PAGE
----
Wednesday, March 9, 2011

Charles Bukowski: The Happy Outcast

Charles Bukowski died March 9, 1994. In honor of this I've decided to renew my series of reprints from my coursework. This piece was part of my research anthology project for my college writing class. Included is the original work, though I received a fair share of criticism from the professor for some of it.

Charles Bukowski was an American author and poet. He was an odd, ugly man who believed that beauty was hidden in the drunks, pimps, and whores. He spent his time in bars lamenting those who would resign themselves to work eight hours a day. Bukowski, who lived an alternative lifestyle and never conformed to societal norms, was considered ugly, and was more comfortable in the company of misfits, wrote The Genius of the Crowd as a brutal reaction to how he was treated socially and how he viewed supposedly normal people.
The further away from the human race I am the better I feel. Even though I write about the human race, the further away from them I am the better I feel. Two inches is great. Two miles is great. Two thousand miles is beautiful. As long as I’m able to eat. They feed me because I feed them. I don’t like to be near them. When somebody even so much as brushes against me with an elbow in a crowd I react.

I do not like the human race. I don’t like their heads. I don’t like their faces. I don’t like their feet. I don’t like their conversations. I don’t like their hairdos. I don’t like their automobiles. I don’t like their dogs or their cats or their roses. (Bukowski)
Charles Bukowski was once described as the “human embodiment of a raised middle finger” (Miles). He could never quite fit into the mold. As a young adult he had many blue collar jobs ranging from dishwasher to truck driver. He hated these jobs. In Bukowski’s words, “I could not accept the snails pace eight to five, Johnny Carson, happy birthday, Christmas, New Year-to me it’s just the sickest of all sick things.” Instead, he chose to live in abject poverty with no job so he could dedicate himself to writing.

Charles Bukowski looks like someone beat a toad into his face. Those are my words, not a quote. I watched many hours of interviews of Bukowski between “The Charles Bukowski Tapes” and “Bukowski: Born Into This.” During that time I thought about how to characterize his looks and came to this conclusion: if you take an average person and beat a them over the face with a toad long enough to do permanent damage, you may look like this guy. Others are no kinder, Paul Ciotti of the Los Angeles Times said Bukowksi had, “a sandblasted face, warts on his eyelids and a dominating nose that looks as if it were assembled in a junkyard from Studebaker hoods and Buick fenders” (qtd. in The Poetry Foundation). As a child he was bullied and rejected by girls due to his complexion (Gale Literary Database). I am intentionally cruel, because that is the attitude that Bukowski faced for much of his life. His appearance set him apart and changed the way that society treated him.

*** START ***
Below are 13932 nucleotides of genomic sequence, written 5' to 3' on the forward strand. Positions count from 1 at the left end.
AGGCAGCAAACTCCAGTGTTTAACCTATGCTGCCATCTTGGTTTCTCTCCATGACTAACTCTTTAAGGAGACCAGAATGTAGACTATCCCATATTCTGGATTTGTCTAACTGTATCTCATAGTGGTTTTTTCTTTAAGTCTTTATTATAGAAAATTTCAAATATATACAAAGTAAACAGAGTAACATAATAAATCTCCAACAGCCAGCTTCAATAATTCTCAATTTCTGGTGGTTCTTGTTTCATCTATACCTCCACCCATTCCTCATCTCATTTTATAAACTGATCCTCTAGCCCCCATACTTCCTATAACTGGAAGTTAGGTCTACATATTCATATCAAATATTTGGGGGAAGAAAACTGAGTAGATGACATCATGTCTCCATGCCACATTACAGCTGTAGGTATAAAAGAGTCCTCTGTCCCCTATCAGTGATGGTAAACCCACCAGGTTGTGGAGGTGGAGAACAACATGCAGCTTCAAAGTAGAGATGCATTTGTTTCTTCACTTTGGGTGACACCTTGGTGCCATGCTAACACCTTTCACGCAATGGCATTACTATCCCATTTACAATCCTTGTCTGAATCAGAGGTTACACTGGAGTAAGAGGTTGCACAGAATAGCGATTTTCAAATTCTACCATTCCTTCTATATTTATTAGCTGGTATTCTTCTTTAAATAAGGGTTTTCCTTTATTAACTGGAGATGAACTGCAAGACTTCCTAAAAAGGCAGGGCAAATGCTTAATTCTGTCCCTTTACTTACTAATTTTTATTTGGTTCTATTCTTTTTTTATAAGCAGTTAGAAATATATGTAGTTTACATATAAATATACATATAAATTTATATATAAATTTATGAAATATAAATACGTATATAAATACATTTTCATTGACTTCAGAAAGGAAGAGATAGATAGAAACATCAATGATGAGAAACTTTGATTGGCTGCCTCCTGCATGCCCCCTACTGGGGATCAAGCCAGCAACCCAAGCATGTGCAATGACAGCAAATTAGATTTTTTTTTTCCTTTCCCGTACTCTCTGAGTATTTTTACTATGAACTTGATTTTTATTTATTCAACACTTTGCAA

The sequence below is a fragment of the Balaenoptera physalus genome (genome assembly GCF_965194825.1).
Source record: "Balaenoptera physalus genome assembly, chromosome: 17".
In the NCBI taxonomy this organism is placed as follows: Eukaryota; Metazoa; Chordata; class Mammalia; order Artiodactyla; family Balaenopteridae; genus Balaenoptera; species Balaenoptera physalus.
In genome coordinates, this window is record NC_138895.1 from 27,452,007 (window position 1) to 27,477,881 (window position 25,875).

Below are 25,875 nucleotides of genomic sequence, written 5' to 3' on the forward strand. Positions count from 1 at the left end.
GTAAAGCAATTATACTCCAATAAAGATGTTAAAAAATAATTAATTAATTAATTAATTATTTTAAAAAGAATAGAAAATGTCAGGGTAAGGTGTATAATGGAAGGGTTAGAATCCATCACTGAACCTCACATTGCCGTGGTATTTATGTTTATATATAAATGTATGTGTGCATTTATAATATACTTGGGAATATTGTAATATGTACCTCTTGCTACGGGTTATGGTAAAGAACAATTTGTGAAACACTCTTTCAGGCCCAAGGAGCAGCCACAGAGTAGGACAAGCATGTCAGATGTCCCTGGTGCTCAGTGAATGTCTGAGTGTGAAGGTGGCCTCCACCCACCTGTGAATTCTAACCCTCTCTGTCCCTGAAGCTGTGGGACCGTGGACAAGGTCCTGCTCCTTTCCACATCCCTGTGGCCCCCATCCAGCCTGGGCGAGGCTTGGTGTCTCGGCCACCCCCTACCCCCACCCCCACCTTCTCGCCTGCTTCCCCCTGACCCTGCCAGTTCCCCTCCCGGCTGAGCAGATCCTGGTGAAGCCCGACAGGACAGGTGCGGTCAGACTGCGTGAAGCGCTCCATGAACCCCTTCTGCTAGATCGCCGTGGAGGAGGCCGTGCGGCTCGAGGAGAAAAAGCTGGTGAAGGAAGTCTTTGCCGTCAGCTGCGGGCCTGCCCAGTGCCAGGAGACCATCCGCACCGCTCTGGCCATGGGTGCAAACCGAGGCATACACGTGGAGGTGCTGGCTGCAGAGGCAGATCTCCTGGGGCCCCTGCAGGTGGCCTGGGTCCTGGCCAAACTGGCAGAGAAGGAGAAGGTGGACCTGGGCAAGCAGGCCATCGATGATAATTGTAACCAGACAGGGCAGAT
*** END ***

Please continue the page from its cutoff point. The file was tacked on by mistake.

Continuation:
It was these kinds of interactions that drove Bukowski to alcohol, he was a notorious drunk. He was also unashamedly drunk, often speaking passionately about the beauty of alcohol and his time spent in bars. It infected his work as well. Take, for instance, the poem Here I Am... in which he begins, “drunk again at 3 a.m. at the end of my 2nd bottle/ of wine,” (Bukowski 1-2). His semi-autobiographical character, Henry Chinaski, who featured prominently in several of Bukowski’s books as well as the movie Barfly, was an alcoholic. He chose alcohol over work and dive bars over coffee houses.

With the booze comes the bars, and with the bars comes the patrons. Bukowski was at his element with the people who have nothing better to do than sit in a bar and get drunk all day. He was proud to be a vagrant. In “The Charles Bukowski Tapes” he often refers to pimps and prostitutes as his “people,” complete with a segment in which he drives around West Hollywood pointing out various people on the side of the road to declare them as friends. At this point he had published numerous books and was known to cavort with some of the Hollywood elite. His true calling was with the Hollywood underbelly.

Charles Bukowski did not need to take revenge against those who misunderstood him and treated him poorly. He was perfectly content to go get a beer instead. Yet, when he was alone with his typewriter such resentment was sure to show. I believe that Bukowski felt the he was almost robbed of the chance to write, and to live a life of debauchery that he thoroughly enjoyed, by the average person and their desire to keep the status quo. If he was threatened he surely was not one to act, he didn’t see a point in such behavior. His weapon was his words.

On the attack of the normal, he has many poems. I believe that The Genius of the Crowd best exemplifies this idea. Other poems with similar themes include: 40,000, Another Day, Be Kind, Let It Enfold You, and Pull a String, a Puppet Moves. Over the course of his life Bukowski wrote thousands of poems and hundreds of other works. His works are often very direct, and quite blunt. The life he led and the people he encountered influenced him greatly. In sampling his catalog one can find countless examples on this theme, and I leave you with a selection from one - Some People:
some people never go crazy.
what truly horrible lives
they must lead. (Bukowski 20-22)

1 comment:

Pako said...

Thanks for sharing, arrived via google. Greetings from Mexico.